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Student Trauma Won’t Just Disappear In the Fall, Counselors Warn
When Lee Starck read about a recent 45 percent drop in reported cases of child abuse and neglect in Montana, he was skeptical.
“I think the opposite may be true,” said Starck, a K-4 school counselor in Stevensville, Montana. “When you think about the chronic stress of this time, the economic hardship, I doubt that’s an accurate picture of what’s going on.”
A new study suggests Starck is probably right. Three researchers found that reported cases of child maltreatment in Florida was 27 percent lower that it usually is this time of year. This drop is, in their words, “counterfactual” and is likely being mirrored across the country. School closures due to the COVID-19 pandemic, the researchers write, have severed the “link between child maltreatment victims and the number one source of reported maltreatment allegations — school personnel.”
School counselors and school psychologists, as p
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Digital Well-Being Guidelines for Parents During the COVID-19 Pandemic
In this unprecedented time, technology has become part of the social fabric in a deeper, more intimate way than ever before—for those of us able to access it, technology has been a social lifeline. Unfortunately, our increased reliance on technology doesn’t diminish the challenges and dangers it poses.
We offer the guidelines below in the hope that they will help parents who are feeling overwhelmed trying to navigate the amount of technology used in our children’s lives, and in our own. To make technology more of a tool for well-being, rather than a hindrance.
It is also important to remember that many of these products are actually not on your side. The social media platforms that many parents and children use everyday profit by keeping us scrolling, clicking, and watching. The result is a system that creates addiction, self-obsession, misinformation, and content that outrages and pol
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Covid-19 Crisis Triage - - Optimizing Health Outcomes and Disability Rights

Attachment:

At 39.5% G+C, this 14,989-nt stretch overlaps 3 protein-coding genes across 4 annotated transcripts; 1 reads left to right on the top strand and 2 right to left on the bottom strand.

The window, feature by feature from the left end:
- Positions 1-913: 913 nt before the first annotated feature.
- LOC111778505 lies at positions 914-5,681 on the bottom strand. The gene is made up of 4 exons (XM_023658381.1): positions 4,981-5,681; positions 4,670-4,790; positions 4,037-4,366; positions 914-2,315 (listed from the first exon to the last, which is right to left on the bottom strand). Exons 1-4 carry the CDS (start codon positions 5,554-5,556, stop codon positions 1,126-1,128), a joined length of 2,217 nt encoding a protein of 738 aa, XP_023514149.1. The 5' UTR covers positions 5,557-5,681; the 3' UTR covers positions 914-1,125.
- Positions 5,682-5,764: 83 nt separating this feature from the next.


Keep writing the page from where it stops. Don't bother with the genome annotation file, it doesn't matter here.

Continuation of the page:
New England Journal of Medicine article offers policy recommendations for triage protocols that save the most lives and protect core values, such as the equal moral worth of all people.
Disability rights advocates are concerned that crisis triage protocols aimed at allocating scarce health care resources to save the most lives could be biased against people with disabilities. These concerns have prompted an investigation by the Office of Civil Rights at the Department of Health and Human Services and appeals to Congress to prohibit crisis triage based on “anticipated or demonstrated resource-intensity needs, the relative survival probabilities of patients deemed likely to benefit from medical treatment, and assessments of pre- or post-treatment quality of life.”
An article published in the New England Journal of Medicine on May 19 gives policy recommendations that aim to meet the goal
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The American Academy of Audiology Recommends Protecting Your Hearing from Loud Outdoor Noise Exposure
As summer nears, the American Academy of Audiology is warning the public to protect its hearing when exposed to loud outdoor sounds—from fireworks to lawn equipment to road equipment, blasting and gunfire, many of these are dangerous for hearing.
As temperatures increase across the country and more regions open up to outdoor shopping and dining, more Americans will be spending a greater amount of time outdoors. At the same time, the numbers of Americans facing hearing loss is at a record high and rising annually. Outdoor activities can pose a significant threat to hearing health. More than 40 million Americans have some type of hearing loss with approximately 10 million of those attributable to sound-induced hearing loss—exposure to loud sounds. The American Academy of Audiology states that prolonged exposure to sounds above 85 decibels can damage hearing; louder sounds damage hearing